You may well have heard of Mandy. It is the rather bonkers tale of Nicholas Cage's axe-man taking bloody vengeance against a Manson-esque cult and a hellish biker gang. It has cult genre flick written all over it. And while it looks and sounds incredible, complete with a number of instantly culty moments, it sadly isn't quite the sum of its parts. The journey is certainly an interesting one but I'm not sure it finds the significance it aches for.
It's often difficult to remember that Nicholas Cage is an actor of exceptional calibre. The Oscar-winning performer tends to end up in questionable bargain basement fare (see this year's Mom and Dad, or rather don't). Yet in Mandy he gives what might be one of his best performances in years, oscillating between a subdued understatement to outright Cage-standard bonkersness. There is a long take of the actor in a bathroom seemingly going through the five stages of grief in a matter of minutes that is a moment of true brilliance. When it comes time to assess his career Mandy will be in there as a solid case for the excellence of Nicholas Cage.
Little of the rest of the ensemble manages to break through the sound and fury of the film they are a part of. Andrea Riseborough gives a fascinating performance as the figure of Cage's affection and the cause of his wrath, even if the script doesn't give her much material to work with. Meanwhile Linus Roache makes an occasionally intimidating villain who too often recedes from the film's focus. When you're fighting for screen time with a demonic biker gang, being a cult leader isn't quite as scary as it might otherwise have been.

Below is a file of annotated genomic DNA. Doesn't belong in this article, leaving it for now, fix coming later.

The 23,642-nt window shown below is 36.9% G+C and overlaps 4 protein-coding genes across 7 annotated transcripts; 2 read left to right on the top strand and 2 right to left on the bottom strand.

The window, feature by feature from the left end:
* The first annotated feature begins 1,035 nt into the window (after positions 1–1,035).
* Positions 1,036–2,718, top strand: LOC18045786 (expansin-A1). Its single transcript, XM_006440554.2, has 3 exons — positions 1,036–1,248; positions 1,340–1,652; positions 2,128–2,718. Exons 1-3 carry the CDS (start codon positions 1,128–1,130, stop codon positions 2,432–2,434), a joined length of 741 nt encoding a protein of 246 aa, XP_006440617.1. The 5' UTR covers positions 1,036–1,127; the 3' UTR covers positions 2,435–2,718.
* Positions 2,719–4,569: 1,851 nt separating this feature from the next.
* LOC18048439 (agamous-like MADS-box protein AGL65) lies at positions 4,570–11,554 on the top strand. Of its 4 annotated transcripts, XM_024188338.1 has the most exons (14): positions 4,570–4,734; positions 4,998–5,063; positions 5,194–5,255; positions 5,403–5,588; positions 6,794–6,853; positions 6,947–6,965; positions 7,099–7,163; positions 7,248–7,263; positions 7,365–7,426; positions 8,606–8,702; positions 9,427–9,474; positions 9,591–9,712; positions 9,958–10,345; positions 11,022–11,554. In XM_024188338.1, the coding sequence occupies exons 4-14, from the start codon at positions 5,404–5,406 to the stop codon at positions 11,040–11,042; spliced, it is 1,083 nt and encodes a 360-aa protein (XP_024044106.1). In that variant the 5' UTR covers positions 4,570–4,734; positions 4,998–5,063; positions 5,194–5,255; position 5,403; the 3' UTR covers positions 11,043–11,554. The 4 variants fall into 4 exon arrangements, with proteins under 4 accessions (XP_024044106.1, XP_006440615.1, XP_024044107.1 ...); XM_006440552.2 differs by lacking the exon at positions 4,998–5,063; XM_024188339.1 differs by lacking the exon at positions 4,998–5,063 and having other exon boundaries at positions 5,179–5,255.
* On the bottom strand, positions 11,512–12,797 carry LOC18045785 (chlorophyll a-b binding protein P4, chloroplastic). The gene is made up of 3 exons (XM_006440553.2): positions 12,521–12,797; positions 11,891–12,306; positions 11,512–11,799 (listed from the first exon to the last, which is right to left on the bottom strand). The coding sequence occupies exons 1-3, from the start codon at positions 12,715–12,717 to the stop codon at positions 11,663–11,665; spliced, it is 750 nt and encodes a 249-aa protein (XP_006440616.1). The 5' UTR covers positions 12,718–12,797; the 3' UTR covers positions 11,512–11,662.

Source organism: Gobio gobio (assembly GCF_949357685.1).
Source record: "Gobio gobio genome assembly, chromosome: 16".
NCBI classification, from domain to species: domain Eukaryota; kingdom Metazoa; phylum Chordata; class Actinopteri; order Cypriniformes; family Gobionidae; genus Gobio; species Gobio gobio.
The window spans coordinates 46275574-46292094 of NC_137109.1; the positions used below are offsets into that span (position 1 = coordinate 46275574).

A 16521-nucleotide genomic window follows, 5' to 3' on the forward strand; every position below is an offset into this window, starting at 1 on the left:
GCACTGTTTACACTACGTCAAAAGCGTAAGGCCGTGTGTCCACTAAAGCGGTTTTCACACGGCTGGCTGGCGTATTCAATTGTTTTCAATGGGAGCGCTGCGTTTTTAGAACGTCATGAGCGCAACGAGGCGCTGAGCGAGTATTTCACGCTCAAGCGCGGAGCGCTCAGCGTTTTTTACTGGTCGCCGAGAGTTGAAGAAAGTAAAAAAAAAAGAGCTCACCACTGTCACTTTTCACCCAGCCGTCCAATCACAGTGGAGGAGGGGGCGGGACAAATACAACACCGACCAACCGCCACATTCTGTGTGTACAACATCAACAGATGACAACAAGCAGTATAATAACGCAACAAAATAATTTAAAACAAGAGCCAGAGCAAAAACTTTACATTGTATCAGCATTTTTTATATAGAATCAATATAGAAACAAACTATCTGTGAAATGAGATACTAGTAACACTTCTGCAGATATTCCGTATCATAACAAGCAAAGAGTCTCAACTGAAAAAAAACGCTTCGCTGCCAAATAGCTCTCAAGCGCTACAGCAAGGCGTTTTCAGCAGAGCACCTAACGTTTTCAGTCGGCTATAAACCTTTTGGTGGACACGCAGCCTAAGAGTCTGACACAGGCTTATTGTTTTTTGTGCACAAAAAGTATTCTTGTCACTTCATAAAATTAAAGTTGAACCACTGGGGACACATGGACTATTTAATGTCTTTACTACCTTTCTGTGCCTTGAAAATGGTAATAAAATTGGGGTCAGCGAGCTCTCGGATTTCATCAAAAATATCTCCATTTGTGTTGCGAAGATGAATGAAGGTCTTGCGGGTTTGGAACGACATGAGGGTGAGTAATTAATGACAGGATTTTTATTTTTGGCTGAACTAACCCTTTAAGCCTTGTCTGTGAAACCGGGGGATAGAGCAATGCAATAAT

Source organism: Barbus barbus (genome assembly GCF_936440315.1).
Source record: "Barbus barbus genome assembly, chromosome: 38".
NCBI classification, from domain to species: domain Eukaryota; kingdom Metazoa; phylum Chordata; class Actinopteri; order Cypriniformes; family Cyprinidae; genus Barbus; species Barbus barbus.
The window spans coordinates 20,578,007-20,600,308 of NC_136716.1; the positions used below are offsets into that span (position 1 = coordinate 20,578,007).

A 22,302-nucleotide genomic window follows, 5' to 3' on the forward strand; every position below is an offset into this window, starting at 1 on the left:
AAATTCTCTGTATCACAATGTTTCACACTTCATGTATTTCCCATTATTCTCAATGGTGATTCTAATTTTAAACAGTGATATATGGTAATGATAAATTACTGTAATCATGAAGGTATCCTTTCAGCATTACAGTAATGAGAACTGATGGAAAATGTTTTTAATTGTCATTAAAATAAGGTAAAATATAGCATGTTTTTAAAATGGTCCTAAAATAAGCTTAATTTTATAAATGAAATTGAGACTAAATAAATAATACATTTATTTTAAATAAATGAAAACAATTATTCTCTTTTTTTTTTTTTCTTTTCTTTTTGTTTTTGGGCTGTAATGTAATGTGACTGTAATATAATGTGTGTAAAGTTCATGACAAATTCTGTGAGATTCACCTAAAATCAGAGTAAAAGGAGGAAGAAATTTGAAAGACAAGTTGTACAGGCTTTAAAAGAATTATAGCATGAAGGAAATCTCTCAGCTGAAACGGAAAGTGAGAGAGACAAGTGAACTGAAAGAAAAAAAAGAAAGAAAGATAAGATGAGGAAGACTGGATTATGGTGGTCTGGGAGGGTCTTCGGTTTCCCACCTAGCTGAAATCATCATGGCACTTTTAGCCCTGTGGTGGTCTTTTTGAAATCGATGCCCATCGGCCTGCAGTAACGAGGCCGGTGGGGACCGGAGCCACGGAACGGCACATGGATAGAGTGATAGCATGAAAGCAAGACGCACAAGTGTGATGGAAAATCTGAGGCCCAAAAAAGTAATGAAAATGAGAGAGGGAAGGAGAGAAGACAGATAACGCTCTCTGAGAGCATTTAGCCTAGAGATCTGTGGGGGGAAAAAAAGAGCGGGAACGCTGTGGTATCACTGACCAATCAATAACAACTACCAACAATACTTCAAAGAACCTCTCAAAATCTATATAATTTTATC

The real stars of the piece are Jóhann Jóhannsson and Benjamin Loeb. Mandy is truly a remarkable audiovisual experience. Loeb's visuals are striking and often breathtakingly beautiful, with the adoption of colour here like something out of Dario Argento's heyday. Jóhannsson's soundtrack is one of the year's best, an accomplished swansong from the Icelandic composer who sadly passed away in February. The score is a hellish, propulsive synth soundscape.
Panos Cosmatos' film is elevated by a lead actor who brings his A-game to proceedings as well as a devilishly good score. Its imagery will linger long after the credits even if the film lacks any real significance behind its striking vistas. There are films whose cult status becomes central to their identity and Mandy feels like the kind-of film that will become a fixture of late night screenings. Even though I wanted more from it, I can't deny that it looks and sounds like nothing else in 2018.